Philosophers and Poets

B38 | B39 | B40 | B42 | B56 | B57 | B81 | B104 | B105 | B106 | B108 | B121 | B129
Homer: B42 | B56 | B105.Hesiod: B40 | B57 | B106.Pythagoras: B40 | B81 | B129

Bust of Homer
  • What did Heraclitus say about earlier philosophers?
  • Can mythology tell us the truth about the world?
  • What counts as knowledge?
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    Heraclitus spoke very negatively about his predecessors.  His major criticism is that his predecessors were not able to recognize the underlying structure of the universe (see cognition).  Many of them had learned quite a lot of facts, but were not able to really see what Heraclitus himself saw.  He criticized Homer for not being able to answer a riddle that some boys asked him.  Hesiod was attacked for not recognizing that Day and Night are one: Hesiod thought that one begot the other.  Archilochus receives a harsh criticism, but with no reason given.  Xenophanes and Hecataeus are criticized for learning many things without recognizing the underlying structure.  Pythagoras receives perhaps the harshest criticism.  Heraclitus contrasts true knowledge with the 'wisdom all his own' that Pythagoras made up (cf. B2), calling it κακοτεχνίην, 'bad craft' (B129).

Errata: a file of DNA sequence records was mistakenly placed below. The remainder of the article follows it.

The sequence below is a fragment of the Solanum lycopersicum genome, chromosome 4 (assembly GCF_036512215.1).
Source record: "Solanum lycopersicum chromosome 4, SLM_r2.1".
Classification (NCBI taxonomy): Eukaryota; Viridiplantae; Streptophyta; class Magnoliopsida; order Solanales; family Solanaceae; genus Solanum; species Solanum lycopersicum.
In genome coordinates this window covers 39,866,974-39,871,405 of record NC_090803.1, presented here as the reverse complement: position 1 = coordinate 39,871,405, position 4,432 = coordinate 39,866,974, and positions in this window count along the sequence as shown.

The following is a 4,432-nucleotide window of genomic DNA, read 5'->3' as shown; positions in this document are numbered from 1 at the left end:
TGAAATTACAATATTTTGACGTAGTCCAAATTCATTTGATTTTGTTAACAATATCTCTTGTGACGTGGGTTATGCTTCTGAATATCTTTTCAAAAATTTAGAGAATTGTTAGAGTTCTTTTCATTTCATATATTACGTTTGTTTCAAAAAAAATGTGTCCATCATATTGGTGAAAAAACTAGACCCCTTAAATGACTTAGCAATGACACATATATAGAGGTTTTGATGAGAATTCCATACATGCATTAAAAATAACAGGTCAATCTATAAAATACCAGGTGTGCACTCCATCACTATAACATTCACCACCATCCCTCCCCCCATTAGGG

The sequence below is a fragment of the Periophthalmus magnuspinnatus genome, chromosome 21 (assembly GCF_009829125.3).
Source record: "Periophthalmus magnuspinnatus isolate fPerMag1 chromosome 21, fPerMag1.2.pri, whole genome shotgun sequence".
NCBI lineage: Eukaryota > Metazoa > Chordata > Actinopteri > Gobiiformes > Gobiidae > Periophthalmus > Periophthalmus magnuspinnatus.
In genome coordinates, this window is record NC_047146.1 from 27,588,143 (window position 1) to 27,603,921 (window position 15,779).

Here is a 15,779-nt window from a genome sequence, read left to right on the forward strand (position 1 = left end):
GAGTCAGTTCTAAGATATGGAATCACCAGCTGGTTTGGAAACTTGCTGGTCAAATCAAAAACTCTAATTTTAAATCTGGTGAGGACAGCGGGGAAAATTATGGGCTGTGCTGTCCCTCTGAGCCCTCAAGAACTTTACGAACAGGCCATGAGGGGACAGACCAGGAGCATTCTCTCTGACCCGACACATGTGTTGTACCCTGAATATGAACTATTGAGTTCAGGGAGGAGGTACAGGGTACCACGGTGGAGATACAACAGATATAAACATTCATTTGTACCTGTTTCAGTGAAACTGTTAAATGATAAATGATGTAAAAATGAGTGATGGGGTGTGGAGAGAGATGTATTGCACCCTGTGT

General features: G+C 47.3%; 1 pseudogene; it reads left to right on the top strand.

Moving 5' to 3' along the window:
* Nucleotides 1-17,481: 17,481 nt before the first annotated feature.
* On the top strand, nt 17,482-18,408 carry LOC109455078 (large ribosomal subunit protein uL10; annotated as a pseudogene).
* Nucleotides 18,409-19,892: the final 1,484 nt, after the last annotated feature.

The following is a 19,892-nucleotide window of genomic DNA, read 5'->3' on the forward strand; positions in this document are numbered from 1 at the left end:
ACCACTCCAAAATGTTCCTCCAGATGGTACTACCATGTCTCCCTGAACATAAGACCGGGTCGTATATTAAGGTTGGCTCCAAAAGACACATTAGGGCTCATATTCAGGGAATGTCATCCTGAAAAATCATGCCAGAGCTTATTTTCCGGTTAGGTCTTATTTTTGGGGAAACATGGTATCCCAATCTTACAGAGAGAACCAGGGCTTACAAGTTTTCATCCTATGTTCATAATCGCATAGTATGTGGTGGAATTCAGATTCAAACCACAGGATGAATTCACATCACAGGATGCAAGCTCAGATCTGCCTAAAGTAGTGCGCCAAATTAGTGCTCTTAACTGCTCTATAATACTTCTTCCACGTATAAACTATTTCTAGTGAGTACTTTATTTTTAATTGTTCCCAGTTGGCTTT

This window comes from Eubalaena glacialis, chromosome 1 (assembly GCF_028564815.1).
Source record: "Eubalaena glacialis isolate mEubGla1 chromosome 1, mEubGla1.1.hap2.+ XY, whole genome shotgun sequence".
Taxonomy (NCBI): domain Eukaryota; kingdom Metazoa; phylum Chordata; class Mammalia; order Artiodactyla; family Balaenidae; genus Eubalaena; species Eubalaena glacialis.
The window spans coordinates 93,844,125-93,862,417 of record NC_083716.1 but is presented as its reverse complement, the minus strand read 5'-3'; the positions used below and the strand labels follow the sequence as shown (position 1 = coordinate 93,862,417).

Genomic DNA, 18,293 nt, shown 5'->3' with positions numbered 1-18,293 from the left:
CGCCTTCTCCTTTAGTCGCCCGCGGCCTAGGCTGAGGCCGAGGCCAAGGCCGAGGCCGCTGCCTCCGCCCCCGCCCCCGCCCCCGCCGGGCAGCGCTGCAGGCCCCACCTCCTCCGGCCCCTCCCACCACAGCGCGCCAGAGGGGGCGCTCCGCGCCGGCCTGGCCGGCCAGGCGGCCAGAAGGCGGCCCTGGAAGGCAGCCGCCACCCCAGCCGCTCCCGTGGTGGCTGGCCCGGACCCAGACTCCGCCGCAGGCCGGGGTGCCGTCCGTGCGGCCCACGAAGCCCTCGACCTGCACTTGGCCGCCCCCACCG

Only two people receive any praise: Priene of Bias and Hermodorus.  (Diogenes Laertius tells us that Heraclitus said something about Thales, but it is unclear whether positive or negative.)